Little seems to be known about the leader of this recording, trumpeter Arthur Williams. He played with a wide range of musicians in New York City in the 1970’s including Steve Reid, Ahmed Abdullah and in the great band Muntu with Jemeel Moondoc. On this rare recording, a limited edition of 400 records, he is joined by Toshinori Kondo on trumpet, Peter Kuhn on bass clarinet, William Parker on bass and Denis Charles on drums. The music was composed by Arthur Williams and was recorded on December 19, 1979 at WKCR in New York City. The first part of the “Forgiveness Suite” features bubbling horns and reed, with percussion forming the frame which surrounded it. The music is subtle and thoughtful, with low key bass providing support and a brief solo. The players embrace the music, developing a strong thematic structure. There is a move to bowed bass adding solemnity, while trumpet and saxophone pushing across it along with tumbling percussion creating an appealing message. They press ahead and then lay back, developing a fine dynamic feel and rhythm. Waves of trumpet and clarinet surge forth, followed by open sections for bass and percussion. Parker is the unsung hero of the group and plays brilliantly throughout both bowed and plucked. The horns improvise very well, playing in a controlled and at times melodic fashion, this is far from a free jazz blowout, it’s a meeting of equals playing and improvising over interesting themes. Williams develops a potent solo over bowed bass, using a strong, muscular tone to lay the groundwork for his fellow musicians to join him in a collective improvisation. Kuhn takes a raw toned and deep solo on bass clarinet, with sawing bowed bass along for the ride. They expand a powerful improvisation that leads to the end of the first section. Part two of “Forgiveness Suite” is reverent and almost prayer like with dignified horns and respectful bass and drums. The whole group rises as one, getting louder and exclaiming their message with great strength. Williams’s trumpet playing is raw and coursicating, and he delves into a duet with William Parker. He sounds great, growling and playing with guttural heat, with Parker supporting every step. The whole band comes in for a theme statement punctuated by Charles’ excellent percussion. Kuhn’s bass clarinet bursts forth and Parker takes a patient and thoughtful solo. This is excellent music, with a memorable theme and some fantastic improvisation both in the group and individual format. There is an epic collective improvisation that is thrilling to hear as the band really goes for broke, moving into a stoic form which takes the music into a quiet percussion feature, before regrouping for a strong finale. The album clocks in at barely a half an hour, which leaves the listener wanting more. Hopefully there is another trove of music out there to shed further light on this talented and enigmatic musician. Forgiveness Suite - No Business Records.
This is a very impressive collective group consisting of Bobby Bradford on cornet, Hafez Modirzadeh on alto saxophone, Mark Dresser on bass and Alex Cline on drums. The album was recorded live on March 3, 2013 in Los Angeles as part of the Open Gate Theatre concert series. “Steadfast” begins the album with gentle bass and brushes. The brass enters slowly with a rending sound over skittering percussion, and they develop a longing and intensely personal sound as they gaze across the musical landscape. The horns climb in intensity, and intertwine in great control of their sound. There is a stronger sound to “Facet 5” with the saxophone and cornet taking a raw angle over the nimble bass and drums. There is a nice section of collective improvisation with the two horns weaving into the rhythm, and the louder and richer sound suits them well. “Facet 17” opens with a fast and choppy feel to it, with Modirzadeh improvising with the bass and drums, developing a solid Ornette Coleman type feel. Bradford’s cornet bursts in and plays very well, adding fine contrast to the deep blue tone of the alto saxophone. Bradford takes command with an excellent solo statement of his own, finally aided by swirling saxophone over delicate percussion. “Dresser Only” is a feature for the bassist, who plays an open, thick and resonating solo. His instrument is very well recorded, making this one of the most intimate moments of the album. The full band returns with a collective improvisation on “For Bradford,” with a clarion call of cornet leading the way. Subtle bass and drums keep the pace steady as there is a handoff to the saxophone which is featured over fast tapping percussion. Modirzadeh makes a powerful solo statement on saxophone before everyone returns and and ends this excellent performance as a team. “HA^BB” is a short interlude for scatted vocals and horns improvising in open space. Horns swirl around one another on “Song for the Unsung” playing patiently and developing themes. Well thought out ripe saxophone and strong cornet lead the charge, over very good rhythm accompaniment with siren like saxophone met with slender ribbons of bass. “Reprise” concludes the album with low toned cornet and saxophone keeping a loose feel, pushing the air about them while shimmering cymbals frame the horns. Live at the Open Gate - No Business Records.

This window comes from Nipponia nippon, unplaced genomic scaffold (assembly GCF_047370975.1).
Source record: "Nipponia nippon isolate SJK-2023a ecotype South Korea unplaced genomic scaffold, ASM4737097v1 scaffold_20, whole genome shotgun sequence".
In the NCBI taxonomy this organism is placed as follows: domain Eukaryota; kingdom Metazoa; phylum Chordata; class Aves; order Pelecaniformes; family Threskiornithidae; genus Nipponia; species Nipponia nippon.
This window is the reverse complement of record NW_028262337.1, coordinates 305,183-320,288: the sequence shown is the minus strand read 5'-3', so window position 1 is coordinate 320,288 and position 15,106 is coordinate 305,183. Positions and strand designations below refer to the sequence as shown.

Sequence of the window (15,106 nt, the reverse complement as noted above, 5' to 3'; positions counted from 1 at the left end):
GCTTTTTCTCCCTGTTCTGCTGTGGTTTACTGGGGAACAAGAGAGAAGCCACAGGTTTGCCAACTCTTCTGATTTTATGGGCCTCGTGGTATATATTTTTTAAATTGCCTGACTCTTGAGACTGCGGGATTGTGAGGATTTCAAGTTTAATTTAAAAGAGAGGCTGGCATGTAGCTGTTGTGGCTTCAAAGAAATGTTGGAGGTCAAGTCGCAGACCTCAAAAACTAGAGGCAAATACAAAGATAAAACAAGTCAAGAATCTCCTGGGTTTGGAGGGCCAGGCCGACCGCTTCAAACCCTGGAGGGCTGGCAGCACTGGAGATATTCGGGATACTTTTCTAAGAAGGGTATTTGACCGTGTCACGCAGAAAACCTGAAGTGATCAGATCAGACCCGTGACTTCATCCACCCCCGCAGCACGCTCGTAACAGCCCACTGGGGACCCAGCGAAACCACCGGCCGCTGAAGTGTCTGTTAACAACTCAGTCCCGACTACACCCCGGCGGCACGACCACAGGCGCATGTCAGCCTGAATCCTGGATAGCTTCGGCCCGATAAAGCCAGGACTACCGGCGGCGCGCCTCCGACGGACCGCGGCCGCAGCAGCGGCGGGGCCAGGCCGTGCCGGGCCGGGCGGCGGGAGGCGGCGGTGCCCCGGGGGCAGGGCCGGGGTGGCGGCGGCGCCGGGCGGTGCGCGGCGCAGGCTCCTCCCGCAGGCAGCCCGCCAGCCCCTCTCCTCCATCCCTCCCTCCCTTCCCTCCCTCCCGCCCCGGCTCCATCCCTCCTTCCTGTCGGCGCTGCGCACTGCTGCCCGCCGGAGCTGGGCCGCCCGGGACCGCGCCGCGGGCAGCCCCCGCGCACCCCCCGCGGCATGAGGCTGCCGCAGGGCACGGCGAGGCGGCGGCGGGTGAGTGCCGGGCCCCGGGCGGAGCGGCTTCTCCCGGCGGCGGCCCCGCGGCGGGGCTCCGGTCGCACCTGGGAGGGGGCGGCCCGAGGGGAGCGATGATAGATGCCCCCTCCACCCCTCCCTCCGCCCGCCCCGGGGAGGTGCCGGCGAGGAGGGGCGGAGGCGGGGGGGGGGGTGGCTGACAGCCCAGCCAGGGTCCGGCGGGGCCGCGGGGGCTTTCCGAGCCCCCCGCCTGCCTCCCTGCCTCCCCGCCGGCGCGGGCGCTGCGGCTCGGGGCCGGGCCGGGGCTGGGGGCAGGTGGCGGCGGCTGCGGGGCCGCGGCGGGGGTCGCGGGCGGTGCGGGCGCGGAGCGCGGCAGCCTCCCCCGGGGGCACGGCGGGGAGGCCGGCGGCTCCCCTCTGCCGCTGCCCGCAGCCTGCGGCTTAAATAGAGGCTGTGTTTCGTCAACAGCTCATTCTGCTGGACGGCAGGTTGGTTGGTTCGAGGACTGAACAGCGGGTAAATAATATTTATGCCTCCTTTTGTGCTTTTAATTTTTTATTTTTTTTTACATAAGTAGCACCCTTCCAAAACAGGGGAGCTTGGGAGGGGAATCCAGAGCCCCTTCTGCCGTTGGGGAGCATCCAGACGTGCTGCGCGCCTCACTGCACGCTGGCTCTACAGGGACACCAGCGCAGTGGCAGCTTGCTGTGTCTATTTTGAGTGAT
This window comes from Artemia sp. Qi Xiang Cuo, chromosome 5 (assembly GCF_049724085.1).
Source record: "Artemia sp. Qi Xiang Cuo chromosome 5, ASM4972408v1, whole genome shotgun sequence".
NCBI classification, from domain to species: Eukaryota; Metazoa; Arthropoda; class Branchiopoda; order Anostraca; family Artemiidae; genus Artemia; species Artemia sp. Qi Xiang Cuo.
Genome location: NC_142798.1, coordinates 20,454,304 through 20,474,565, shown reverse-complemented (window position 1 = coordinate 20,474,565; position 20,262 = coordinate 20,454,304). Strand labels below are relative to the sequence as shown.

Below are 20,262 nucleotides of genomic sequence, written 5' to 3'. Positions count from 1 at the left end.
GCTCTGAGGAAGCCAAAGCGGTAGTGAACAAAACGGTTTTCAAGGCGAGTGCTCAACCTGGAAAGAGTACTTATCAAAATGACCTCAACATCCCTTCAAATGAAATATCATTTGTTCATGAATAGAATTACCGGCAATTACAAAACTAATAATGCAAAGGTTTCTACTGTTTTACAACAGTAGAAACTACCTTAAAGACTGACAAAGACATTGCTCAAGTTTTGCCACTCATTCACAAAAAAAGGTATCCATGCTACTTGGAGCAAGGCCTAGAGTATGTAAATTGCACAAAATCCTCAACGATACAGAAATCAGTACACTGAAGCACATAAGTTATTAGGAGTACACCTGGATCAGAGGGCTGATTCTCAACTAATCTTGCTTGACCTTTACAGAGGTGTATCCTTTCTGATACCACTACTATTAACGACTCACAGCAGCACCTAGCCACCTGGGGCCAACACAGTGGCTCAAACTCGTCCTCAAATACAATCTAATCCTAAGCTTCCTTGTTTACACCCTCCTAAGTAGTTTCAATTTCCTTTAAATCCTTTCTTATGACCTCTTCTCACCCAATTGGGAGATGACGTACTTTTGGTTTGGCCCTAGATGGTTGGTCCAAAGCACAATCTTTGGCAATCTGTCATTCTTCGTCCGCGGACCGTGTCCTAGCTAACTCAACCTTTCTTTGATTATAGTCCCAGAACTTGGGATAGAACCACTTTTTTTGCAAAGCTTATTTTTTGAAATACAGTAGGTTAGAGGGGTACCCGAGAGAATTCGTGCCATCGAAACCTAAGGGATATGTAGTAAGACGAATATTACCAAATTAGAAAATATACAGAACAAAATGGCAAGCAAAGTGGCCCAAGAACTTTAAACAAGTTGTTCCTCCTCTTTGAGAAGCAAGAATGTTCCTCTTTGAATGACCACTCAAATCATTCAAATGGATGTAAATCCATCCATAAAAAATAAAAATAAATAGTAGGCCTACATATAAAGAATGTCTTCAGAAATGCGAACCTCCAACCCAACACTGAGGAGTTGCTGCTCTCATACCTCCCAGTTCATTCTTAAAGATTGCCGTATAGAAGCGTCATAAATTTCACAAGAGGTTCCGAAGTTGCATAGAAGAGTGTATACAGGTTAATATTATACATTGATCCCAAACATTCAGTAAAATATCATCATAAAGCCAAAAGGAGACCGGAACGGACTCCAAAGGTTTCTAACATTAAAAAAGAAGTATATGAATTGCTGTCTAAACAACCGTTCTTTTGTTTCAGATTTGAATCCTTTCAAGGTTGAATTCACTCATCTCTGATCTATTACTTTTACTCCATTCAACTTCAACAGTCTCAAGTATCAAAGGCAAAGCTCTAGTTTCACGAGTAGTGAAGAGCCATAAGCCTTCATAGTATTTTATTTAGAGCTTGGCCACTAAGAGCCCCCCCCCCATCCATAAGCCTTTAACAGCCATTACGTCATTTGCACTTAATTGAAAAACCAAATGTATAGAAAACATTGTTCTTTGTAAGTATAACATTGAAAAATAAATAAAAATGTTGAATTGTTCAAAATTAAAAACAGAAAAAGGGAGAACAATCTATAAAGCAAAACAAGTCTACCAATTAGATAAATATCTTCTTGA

Bitches Brew, the seminal double album by Miles Davis, was a watershed moment in jazz and rock 'n' roll history. In this compact volume, Grella charts the development of the recording, taking the long view describing the development of Davis's career, and his approach to making music. Critically, this changed toward the end of the 1960's, when Davis began moving from the traditional way of recording jazz in the studio, with full takes of the songs included warts and all with little editing, into the format that was favored by pop and rock recordings, one of many cuts, and overdubbing to make for the best take possible. Grella describes the manner in which Davis and producer Teo Macero took in the studio where they allowed the musicians to play at length with minimal direction, and then cut and spliced the album together in post-production, making for a full document that surprised even the musicians that played on the sessions. The actual sessions are described in great detail, with the "nuts & bolts" data may apply more to fellow musicians, like the time signatures and keys the musicians were playing in during sections of the session, Grella never gets too bogged down in the minutiae and makes this book enjoyable for non-musicians as well. He is also able to place the album in the overall context of jazz and popular music of the period and this makes for a welcome addition. Miles Davis' Bitches Brew - amazon.com